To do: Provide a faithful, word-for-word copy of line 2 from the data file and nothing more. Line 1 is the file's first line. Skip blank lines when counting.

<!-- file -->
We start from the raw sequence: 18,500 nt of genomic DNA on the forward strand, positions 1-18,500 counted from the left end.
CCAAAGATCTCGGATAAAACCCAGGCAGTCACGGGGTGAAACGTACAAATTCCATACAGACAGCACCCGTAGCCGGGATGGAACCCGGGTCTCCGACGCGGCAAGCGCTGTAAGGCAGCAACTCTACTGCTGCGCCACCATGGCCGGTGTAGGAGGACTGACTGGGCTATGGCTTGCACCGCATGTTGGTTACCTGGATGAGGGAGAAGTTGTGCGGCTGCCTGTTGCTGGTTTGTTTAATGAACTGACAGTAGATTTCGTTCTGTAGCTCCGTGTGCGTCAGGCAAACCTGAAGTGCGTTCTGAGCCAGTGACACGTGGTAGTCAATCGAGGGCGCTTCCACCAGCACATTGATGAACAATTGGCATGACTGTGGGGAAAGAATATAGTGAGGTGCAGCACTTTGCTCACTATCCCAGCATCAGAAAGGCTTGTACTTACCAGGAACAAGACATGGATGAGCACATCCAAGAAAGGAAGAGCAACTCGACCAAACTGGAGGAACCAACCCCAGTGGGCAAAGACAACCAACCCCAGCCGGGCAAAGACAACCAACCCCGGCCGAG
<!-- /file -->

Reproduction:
CCAAAGATCTCGGATAAAACCCAGGCAGTCACGGGGTGAAACGTACAAATTCCATACAGACAGCACCCGTAGCCGGGATGGAACCCGGGTCTCCGACGCGGCAAGCGCTGTAAGGCAGCAACTCTACTGCTGCGCCACCATGGCCGGTGTAGGAGGACTGACTGGGCTATGGCTTGCACCGCATGTTGGTTACCTGGATGAGGGAGAAGTTGTGCGGCTGCCTGTTGCTGGTTTGTTTAATGAACTGACAGTAGATTTCGTTCTGTAGCTCCGTGTGCGTCAGGCAAACCTGAAGTGCGTTCTGAGCCAGTGACACGTGGTAGTCAATCGAGGGCGCTTCCACCAGCACATTGATGAACAATTGGCATGACTGTGGGGAAAGAATATAGTGAGGTGCAGCACTTTGCTCACTATCCCAGCATCAGAAAGGCTTGTACTTACCAGGAACAAGACATGGATGAGCACATCCAAGAAAGGAAGAGCAACTCGACCAAACTGGAGGAACCAACCCCAGTGGGCAAAGACAACCAACCCCAGCCGGGCAAAGACAACCAACCCCGGCCGAG